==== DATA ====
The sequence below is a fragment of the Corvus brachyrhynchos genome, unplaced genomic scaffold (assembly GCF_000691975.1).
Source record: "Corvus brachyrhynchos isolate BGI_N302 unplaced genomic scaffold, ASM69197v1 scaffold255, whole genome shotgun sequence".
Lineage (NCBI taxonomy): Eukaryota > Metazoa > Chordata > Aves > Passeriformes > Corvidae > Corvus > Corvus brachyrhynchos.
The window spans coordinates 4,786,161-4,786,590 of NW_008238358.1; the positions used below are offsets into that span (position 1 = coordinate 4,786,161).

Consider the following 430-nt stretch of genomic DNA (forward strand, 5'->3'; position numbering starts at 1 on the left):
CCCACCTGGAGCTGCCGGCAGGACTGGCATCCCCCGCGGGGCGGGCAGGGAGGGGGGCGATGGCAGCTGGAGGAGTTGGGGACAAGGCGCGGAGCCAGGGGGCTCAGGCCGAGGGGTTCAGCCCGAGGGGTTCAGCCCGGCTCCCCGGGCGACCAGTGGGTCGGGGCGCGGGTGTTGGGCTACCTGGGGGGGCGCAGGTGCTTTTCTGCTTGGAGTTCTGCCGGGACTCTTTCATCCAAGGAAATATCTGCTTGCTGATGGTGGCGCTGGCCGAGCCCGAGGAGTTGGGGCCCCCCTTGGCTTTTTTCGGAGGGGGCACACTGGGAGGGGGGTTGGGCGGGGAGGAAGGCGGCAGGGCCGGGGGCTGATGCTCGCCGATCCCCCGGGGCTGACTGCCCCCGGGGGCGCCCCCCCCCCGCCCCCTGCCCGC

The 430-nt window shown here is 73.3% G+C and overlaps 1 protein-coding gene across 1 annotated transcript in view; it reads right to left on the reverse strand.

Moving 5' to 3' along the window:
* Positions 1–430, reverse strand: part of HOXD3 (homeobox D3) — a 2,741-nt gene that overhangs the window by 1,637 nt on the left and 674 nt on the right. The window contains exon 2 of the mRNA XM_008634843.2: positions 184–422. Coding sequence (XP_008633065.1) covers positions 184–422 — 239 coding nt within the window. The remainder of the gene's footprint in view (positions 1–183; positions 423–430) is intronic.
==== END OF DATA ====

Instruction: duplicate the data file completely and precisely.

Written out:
The sequence below is a fragment of the Corvus brachyrhynchos genome, unplaced genomic scaffold (assembly GCF_000691975.1).
Source record: "Corvus brachyrhynchos isolate BGI_N302 unplaced genomic scaffold, ASM69197v1 scaffold255, whole genome shotgun sequence".
Lineage (NCBI taxonomy): Eukaryota > Metazoa > Chordata > Aves > Passeriformes > Corvidae > Corvus > Corvus brachyrhynchos.
The window spans coordinates 4,786,161-4,786,590 of NW_008238358.1; the positions used below are offsets into that span (position 1 = coordinate 4,786,161).

Consider the following 430-nt stretch of genomic DNA (forward strand, 5'->3'; position numbering starts at 1 on the left):
CCCACCTGGAGCTGCCGGCAGGACTGGCATCCCCCGCGGGGCGGGCAGGGAGGGGGGCGATGGCAGCTGGAGGAGTTGGGGACAAGGCGCGGAGCCAGGGGGCTCAGGCCGAGGGGTTCAGCCCGAGGGGTTCAGCCCGGCTCCCCGGGCGACCAGTGGGTCGGGGCGCGGGTGTTGGGCTACCTGGGGGGGCGCAGGTGCTTTTCTGCTTGGAGTTCTGCCGGGACTCTTTCATCCAAGGAAATATCTGCTTGCTGATGGTGGCGCTGGCCGAGCCCGAGGAGTTGGGGCCCCCCTTGGCTTTTTTCGGAGGGGGCACACTGGGAGGGGGGTTGGGCGGGGAGGAAGGCGGCAGGGCCGGGGGCTGATGCTCGCCGATCCCCCGGGGCTGACTGCCCCCGGGGGCGCCCCCCCCCCGCCCCCTGCCCGC

The 430-nt window shown here is 73.3% G+C and overlaps 1 protein-coding gene across 1 annotated transcript in view; it reads right to left on the reverse strand.

Moving 5' to 3' along the window:
* Positions 1–430, reverse strand: part of HOXD3 (homeobox D3) — a 2,741-nt gene that overhangs the window by 1,637 nt on the left and 674 nt on the right. The window contains exon 2 of the mRNA XM_008634843.2: positions 184–422. Coding sequence (XP_008633065.1) covers positions 184–422 — 239 coding nt within the window. The remainder of the gene's footprint in view (positions 1–183; positions 423–430) is intronic.